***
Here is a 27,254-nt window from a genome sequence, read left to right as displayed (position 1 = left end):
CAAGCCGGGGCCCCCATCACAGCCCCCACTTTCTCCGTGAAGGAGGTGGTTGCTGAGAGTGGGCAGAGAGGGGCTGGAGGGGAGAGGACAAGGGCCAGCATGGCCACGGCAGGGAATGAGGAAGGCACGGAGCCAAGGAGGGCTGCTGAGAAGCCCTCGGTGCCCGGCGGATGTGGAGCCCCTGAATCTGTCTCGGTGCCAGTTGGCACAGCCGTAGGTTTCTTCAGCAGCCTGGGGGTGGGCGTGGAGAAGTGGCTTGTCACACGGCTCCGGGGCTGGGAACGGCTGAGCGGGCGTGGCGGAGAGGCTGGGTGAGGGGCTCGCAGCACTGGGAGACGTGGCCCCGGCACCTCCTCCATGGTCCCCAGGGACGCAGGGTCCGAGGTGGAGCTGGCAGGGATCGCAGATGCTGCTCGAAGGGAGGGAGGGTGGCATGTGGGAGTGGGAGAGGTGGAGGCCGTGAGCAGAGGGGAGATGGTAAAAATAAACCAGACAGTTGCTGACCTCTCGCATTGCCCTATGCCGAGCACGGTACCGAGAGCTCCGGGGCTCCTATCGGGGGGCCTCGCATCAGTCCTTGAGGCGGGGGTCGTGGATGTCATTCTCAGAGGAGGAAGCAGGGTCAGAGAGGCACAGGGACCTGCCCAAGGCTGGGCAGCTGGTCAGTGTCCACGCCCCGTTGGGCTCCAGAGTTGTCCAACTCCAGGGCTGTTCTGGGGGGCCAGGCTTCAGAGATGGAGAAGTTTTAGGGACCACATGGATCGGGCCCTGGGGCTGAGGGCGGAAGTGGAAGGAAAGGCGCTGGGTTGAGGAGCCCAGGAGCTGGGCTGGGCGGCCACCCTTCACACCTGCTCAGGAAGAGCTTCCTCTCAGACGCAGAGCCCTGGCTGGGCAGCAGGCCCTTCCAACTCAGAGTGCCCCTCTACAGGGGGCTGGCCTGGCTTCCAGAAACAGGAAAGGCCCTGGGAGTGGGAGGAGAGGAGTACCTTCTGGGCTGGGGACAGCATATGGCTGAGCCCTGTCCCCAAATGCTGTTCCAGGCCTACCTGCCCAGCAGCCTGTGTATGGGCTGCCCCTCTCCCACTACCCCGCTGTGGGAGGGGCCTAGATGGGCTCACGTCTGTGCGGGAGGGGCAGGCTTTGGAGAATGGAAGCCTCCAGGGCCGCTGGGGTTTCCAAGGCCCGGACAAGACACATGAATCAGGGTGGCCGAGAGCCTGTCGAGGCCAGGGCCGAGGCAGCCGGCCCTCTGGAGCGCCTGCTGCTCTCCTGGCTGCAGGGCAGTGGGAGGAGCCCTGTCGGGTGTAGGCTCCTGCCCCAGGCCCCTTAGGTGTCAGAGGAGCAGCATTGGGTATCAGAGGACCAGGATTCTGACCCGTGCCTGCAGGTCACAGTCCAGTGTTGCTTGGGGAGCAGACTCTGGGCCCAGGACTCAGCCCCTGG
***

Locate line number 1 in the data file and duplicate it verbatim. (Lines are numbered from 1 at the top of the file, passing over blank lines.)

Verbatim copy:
Here is a 27,254-nt window from a genome sequence, read left to right as displayed (position 1 = left end):